Meet Our Corresponding Members: Prof. Pulani Lanerolle, BSc. (Hons), PhD

Prof. Pulani Lanerolle, BSc. (Hons), PhD

Where are you from?

I am a Professor in Nutrition at the Department of Biochemistry and Molecular Biology, Faculty of Medicine, University of Colombo, Sri Lanka.

Tell us about your work in general and about the survey you contributed to GDD.

Our most recent work has been centered around studying non-communicable disease (NCD) related to nutrition and body composition in different age groups. The particular data that we contributed towards the GDD was a part of a series of data from a community-based cross-sectional study of women living in urban Colombo. The study identified the importance of lifestyle-pattern analysis in understanding cardiometabolic risk and highlighted a need for re-evaluating physical activity recommendations in urban populations.

Our research team is currently studying a cohort of babies from birth to two years as part of a multicenter study on Longitudinal Body Composition as well as body composition and energy expenditure using stable isotope methods among adolescents.

Previous work included the impact of the global financial crisis on the urban poor in a multicenter study for Resource Centre on Urban Agriculture and Food Security and UNHABITAT. Helping to translate nutrition research into meaningful population goals has been possible through my work with the Ministry of Health and the World Health Organization’s Nutrition Guidance Expert Advisory Group (Diet and Health). Developing evidence-informed strategies such as the nutrient profile model for controlling the marketing of foods and beverages to children is an important step Sri Lanka has taken towards realizing the NCD and nutrition policy objectives.

How did you become interested in the field of nutrition?

Early exposures before studying at university had left me thinking about the impact of nutrition on disease in low and middle-income countries. As an undergraduate at the University of Southampton, UK, I was able to further my initial interests through studying dietary intakes among adolescents as part of my research thesis. I began to understand the differences, yet similarities in the problems faced by young children in a developed country as compared to a lower middle-income country kindling the urge to study nutrition, especially public health nutrition, at greater depth.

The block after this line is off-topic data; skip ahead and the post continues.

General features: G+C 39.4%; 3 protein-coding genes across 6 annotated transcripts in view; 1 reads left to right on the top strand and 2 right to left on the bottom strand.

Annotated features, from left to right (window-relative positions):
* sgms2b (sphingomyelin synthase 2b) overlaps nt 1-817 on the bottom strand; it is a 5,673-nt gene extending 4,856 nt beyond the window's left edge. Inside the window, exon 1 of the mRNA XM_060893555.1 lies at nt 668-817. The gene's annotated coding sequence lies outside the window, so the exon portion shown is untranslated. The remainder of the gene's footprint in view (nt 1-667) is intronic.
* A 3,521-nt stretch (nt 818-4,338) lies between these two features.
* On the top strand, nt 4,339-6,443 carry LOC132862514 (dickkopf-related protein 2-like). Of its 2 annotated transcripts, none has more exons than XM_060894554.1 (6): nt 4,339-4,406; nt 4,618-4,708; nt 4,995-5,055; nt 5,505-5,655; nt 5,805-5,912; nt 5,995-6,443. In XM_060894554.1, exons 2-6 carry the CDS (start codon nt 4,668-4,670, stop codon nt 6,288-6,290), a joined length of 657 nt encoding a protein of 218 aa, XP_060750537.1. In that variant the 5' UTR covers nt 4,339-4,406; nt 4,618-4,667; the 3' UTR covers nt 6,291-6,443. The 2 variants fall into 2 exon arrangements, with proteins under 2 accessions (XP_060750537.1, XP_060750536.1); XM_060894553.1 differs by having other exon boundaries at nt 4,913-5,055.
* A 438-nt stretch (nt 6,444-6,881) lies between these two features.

What is one of the biggest nutritional challenges facing your country today?

Sri Lanka is currently in nutrition transition with a significant double burden of nutrition. The biggest challenge we face is in trying to create awareness and value addition to the need for a healthy diet and lifestyle, in a context where change towards a technology driven, media influenced, and convenience-based lifestyle is favoured.

There is a significant proportion of the population who are undernourished currently or have been in the past and are therefore lesser able to cope with excess energy intake. Effective interventions require an understanding that improving the quality and variety of the diet, together with improved physical activity and sedentary behavior has potential in addressing both undernutrition as well as NCD in most segments of the population. It is imperative that these practices are instilled in the young child, for which the public and health care personnel need to be on the same platform of motivation and understanding. Achieving this paradigm shift is the challenge.

How do you see GDD factoring into your research in the future?

GDD provides a great resource of global data which is accessible and allows comparisons between our data and global data. It will work as a base to greater understanding of the common problems faced by countries and to understand and learn from their successes and lessons learnt in tackling such problems. The ability to share data will lessen the need for unnecessary duplication of work.

What directions or results do you hope to see in the field of global nutrition research in the future?

Asia makes up over a half of the world’s population. However, data from the Asian region on diets and their effects on both under and overweight as well as NCD is inadequate. The development of advice and guidance on diet, physical activity and health would benefit from more data from Asian populations whose environments, genetics and hence possibly susceptibility to disease may differ. The contribution of the rising consumption of packaged foods as well as the informal food sector to food security, nutrition status and to NCD are particular gaps from middle income countries.

From a global context research needs to be carried out to assess the most sustainable diets and their impact on NCD. Further, it is important to study the factors that hinder equity in providing a healthy diet which is nutritionally adequate and has a low risk of NCD.

Thank you to Dr. Pulani Lanerolle for contributing to this quarter's Meet Our Corresponding Members  section.


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